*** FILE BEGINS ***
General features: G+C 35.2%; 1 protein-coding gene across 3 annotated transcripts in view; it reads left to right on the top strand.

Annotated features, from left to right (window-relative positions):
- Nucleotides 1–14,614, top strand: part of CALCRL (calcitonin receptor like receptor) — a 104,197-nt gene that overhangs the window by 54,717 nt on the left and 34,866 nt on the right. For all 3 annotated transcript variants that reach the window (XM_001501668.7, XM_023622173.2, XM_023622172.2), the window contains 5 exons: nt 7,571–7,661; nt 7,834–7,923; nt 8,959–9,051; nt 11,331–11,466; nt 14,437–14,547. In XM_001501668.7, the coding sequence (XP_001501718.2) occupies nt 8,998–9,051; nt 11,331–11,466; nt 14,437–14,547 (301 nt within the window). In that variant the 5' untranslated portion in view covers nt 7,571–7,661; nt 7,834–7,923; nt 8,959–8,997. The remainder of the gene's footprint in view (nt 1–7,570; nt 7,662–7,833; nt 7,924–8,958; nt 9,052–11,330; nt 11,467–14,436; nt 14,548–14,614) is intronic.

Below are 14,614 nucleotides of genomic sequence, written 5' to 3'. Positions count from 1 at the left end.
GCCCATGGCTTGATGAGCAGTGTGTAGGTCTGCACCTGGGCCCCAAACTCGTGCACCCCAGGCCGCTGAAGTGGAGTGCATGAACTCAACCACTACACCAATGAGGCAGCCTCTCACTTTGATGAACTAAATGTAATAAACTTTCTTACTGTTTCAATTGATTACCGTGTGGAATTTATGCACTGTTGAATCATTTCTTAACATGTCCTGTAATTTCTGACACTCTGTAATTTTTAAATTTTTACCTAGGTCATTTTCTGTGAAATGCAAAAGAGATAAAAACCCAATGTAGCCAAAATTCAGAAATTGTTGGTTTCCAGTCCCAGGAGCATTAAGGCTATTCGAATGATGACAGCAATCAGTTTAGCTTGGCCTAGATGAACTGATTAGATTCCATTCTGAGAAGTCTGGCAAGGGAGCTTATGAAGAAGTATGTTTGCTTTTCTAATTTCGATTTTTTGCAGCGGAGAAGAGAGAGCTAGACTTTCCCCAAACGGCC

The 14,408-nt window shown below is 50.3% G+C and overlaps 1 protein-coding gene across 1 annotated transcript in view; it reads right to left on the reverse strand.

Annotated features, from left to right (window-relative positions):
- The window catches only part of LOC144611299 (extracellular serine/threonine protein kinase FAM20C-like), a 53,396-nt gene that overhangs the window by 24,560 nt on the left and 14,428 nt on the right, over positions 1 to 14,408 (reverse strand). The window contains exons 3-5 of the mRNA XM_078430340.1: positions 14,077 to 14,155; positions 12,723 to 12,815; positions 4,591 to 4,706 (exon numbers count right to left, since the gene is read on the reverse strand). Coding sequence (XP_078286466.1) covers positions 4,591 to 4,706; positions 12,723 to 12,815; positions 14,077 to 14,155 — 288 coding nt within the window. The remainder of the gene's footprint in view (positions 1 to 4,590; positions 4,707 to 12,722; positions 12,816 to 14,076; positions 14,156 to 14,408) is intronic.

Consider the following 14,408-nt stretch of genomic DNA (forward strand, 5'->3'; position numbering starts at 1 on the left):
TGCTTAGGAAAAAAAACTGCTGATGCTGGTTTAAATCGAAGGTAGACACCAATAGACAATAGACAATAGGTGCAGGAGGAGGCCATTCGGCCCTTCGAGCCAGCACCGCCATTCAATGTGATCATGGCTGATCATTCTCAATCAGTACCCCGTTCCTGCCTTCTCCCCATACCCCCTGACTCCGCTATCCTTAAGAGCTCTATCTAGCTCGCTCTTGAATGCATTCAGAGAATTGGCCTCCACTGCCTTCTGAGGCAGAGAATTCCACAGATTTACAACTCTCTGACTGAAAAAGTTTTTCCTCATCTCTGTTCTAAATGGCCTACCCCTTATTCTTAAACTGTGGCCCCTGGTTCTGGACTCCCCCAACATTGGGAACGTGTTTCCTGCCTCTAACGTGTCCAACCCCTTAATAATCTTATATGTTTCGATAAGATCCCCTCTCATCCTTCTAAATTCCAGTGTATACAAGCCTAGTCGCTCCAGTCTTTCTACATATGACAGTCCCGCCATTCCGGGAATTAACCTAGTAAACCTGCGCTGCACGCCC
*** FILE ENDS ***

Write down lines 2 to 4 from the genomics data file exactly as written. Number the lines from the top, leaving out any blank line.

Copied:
Annotated features, from left to right (window-relative positions):
- Nucleotides 1–14,614, top strand: part of CALCRL (calcitonin receptor like receptor) — a 104,197-nt gene that overhangs the window by 54,717 nt on the left and 34,866 nt on the right. For all 3 annotated transcript variants that reach the window (XM_001501668.7, XM_023622173.2, XM_023622172.2), the window contains 5 exons: nt 7,571–7,661; nt 7,834–7,923; nt 8,959–9,051; nt 11,331–11,466; nt 14,437–14,547. In XM_001501668.7, the coding sequence (XP_001501718.2) occupies nt 8,998–9,051; nt 11,331–11,466; nt 14,437–14,547 (301 nt within the window). In that variant the 5' untranslated portion in view covers nt 7,571–7,661; nt 7,834–7,923; nt 8,959–8,997. The remainder of the gene's footprint in view (nt 1–7,570; nt 7,662–7,833; nt 7,924–8,958; nt 9,052–11,330; nt 11,467–14,436; nt 14,548–14,614) is intronic.

Below are 14,614 nucleotides of genomic sequence, written 5' to 3'. Positions count from 1 at the left end.